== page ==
The Year of the Rabbit has ended and 2024 welcomes the Year of the Dragon for the Lunar New Year. But what does this mean as celebrations begin across Asia and the rest of the world?
The Lunar New Year, also known as the Spring Festival or Chinese New Year, is a big event in Southeastern and Eastern Asian cultures. It’s a two-week celebration between the new and full moons that fall at the end of January and into February.
There’s lots of feasting, fireworks, parties, and parades. In China, people often eat dumplings to mark the occasion. Cleaning is also part of the festival, along with traditions to bring good luck and keep away the bad.
The celebration usually ends on the night of the full moon with a Lantern Festival to guide lost souls home. Each day of the celebration has a special meaning, like remembering the dead or celebrating life.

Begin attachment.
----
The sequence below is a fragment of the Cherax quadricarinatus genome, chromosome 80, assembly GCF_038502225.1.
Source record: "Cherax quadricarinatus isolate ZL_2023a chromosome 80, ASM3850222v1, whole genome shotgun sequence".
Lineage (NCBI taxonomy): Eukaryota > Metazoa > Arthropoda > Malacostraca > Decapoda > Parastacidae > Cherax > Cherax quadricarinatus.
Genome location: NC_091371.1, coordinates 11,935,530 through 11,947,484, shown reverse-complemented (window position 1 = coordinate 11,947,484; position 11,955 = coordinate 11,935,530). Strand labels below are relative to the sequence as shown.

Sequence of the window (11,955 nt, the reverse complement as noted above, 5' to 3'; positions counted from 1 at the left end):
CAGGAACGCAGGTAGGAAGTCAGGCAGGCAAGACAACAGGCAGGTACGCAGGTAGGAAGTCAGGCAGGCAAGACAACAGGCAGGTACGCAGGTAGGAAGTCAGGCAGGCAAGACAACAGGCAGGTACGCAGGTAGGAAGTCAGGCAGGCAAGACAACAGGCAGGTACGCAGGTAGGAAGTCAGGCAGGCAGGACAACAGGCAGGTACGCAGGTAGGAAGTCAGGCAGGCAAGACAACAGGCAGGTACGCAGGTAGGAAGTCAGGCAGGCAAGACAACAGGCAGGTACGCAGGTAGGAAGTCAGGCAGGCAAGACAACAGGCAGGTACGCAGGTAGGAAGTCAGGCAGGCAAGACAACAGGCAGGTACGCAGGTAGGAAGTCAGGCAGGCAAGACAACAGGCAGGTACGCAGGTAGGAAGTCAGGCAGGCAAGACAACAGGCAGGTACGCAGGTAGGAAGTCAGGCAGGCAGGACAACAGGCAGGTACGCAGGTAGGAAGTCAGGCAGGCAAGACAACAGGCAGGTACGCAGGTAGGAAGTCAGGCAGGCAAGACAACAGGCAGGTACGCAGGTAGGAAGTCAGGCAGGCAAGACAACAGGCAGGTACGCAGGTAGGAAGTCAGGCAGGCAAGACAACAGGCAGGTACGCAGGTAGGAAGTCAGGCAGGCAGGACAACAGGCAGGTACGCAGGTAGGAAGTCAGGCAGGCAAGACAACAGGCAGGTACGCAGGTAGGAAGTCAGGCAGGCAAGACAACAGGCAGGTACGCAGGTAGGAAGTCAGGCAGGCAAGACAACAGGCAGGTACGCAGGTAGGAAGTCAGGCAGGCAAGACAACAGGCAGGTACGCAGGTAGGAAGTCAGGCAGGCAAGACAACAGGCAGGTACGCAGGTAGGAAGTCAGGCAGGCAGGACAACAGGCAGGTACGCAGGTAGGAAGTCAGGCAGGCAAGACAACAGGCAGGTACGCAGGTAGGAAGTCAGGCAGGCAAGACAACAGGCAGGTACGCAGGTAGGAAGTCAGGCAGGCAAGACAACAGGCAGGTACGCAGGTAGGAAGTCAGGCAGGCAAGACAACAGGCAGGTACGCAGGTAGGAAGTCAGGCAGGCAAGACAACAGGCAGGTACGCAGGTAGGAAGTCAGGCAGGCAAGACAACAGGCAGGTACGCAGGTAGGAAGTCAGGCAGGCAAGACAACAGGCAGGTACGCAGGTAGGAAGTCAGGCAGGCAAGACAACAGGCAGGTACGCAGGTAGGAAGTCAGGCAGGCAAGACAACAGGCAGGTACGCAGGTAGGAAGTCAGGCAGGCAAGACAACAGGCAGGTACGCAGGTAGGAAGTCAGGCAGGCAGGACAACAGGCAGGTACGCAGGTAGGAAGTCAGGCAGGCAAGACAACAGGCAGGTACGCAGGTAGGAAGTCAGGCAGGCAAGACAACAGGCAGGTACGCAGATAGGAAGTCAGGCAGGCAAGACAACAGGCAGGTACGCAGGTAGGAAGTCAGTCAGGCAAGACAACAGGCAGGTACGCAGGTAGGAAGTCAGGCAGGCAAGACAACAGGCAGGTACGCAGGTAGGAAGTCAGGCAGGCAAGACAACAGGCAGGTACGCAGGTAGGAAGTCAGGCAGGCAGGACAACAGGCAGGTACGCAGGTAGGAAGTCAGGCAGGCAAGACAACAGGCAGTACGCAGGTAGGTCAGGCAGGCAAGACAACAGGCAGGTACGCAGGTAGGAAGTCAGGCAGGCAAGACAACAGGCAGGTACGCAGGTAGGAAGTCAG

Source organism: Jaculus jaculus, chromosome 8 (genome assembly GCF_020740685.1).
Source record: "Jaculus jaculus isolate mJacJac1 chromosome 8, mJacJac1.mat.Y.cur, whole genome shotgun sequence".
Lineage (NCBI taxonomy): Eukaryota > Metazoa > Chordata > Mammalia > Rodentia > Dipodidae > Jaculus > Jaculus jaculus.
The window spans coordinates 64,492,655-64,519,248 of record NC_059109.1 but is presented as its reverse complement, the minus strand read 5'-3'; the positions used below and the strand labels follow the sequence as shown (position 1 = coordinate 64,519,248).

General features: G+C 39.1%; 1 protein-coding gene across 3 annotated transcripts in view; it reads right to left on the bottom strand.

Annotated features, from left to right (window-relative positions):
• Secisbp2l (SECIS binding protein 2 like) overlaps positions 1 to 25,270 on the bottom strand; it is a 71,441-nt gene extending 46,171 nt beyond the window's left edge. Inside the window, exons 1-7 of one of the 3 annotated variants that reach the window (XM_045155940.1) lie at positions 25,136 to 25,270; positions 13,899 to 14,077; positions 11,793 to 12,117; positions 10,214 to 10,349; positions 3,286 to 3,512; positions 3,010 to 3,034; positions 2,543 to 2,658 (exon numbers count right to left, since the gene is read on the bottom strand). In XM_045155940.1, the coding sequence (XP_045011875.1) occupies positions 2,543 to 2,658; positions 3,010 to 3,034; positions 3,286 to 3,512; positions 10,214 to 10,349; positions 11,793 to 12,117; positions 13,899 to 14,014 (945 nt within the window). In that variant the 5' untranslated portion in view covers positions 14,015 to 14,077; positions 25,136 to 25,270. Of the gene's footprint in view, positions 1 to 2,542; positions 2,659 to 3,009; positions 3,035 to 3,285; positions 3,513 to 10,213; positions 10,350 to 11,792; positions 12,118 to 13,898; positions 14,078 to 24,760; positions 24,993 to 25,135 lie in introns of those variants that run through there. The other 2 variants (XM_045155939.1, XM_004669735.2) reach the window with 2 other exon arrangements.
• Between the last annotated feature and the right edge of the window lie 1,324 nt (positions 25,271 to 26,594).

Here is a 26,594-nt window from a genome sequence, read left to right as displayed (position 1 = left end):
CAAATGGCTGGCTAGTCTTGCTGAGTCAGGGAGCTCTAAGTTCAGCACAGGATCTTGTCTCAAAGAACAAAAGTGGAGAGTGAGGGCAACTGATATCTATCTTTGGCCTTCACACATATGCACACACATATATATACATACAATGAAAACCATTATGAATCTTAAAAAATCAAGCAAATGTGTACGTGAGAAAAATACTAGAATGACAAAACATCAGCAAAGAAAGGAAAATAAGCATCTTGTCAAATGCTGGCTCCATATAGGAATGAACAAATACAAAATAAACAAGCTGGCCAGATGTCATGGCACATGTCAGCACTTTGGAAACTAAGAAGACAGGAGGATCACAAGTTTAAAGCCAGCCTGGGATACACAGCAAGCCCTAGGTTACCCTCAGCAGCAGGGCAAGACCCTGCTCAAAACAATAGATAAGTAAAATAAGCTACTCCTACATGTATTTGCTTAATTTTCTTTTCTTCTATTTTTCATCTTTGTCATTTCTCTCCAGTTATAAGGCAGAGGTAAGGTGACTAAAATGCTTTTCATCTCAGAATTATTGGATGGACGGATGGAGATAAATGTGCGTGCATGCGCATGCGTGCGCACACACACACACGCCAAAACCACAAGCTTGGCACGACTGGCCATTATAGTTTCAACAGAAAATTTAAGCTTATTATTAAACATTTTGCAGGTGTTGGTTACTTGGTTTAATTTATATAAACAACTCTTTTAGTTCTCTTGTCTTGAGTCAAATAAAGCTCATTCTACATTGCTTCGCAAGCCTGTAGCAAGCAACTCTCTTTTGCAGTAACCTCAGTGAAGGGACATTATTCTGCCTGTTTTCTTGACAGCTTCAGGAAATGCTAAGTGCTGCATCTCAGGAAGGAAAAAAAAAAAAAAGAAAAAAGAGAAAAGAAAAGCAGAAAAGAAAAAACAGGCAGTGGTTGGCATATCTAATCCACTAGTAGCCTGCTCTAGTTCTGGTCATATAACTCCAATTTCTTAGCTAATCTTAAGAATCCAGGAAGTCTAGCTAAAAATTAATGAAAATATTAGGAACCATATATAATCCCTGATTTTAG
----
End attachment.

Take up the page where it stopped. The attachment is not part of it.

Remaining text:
Every year, a different animal from a list of 12 becomes the mascot for that year. These animals are the rat, ox, tiger, rabbit, dragon, snake, horse, sheep, monkey, rooster, dog and pig. They represent a cycle of 12 stations or “signs” that the Sun passes through as we travel through space, according to History.com. Each animal is also linked to one of five elements – earth, water, fire, wood and metal.
2024 will be the year of the wood dragon. The Year of the Dragon symbolises power, wisdom and good fortune, says History.com.
The official Chinese New Year website describes the dragon as “Dragon is powerful, endlessly energetic and full of vitality, goal-oriented yet idealistic and romantic, and a visionary leader. They know exactly who they are and possess the keenest sense of self among the 12 zodiacs of Chinese astrology,” Previous Years of the Dragon included 1952, 1964, 1976, 1988, 2000 and 2012.
Lunar New Year celebrations take place all over the world, including in the U.S., where many vibrant Asian communities live. Many schools celebrate the Lunar New Year by teaching students about the culture behind it and organising fun activities and dances led by their Asian-American peers.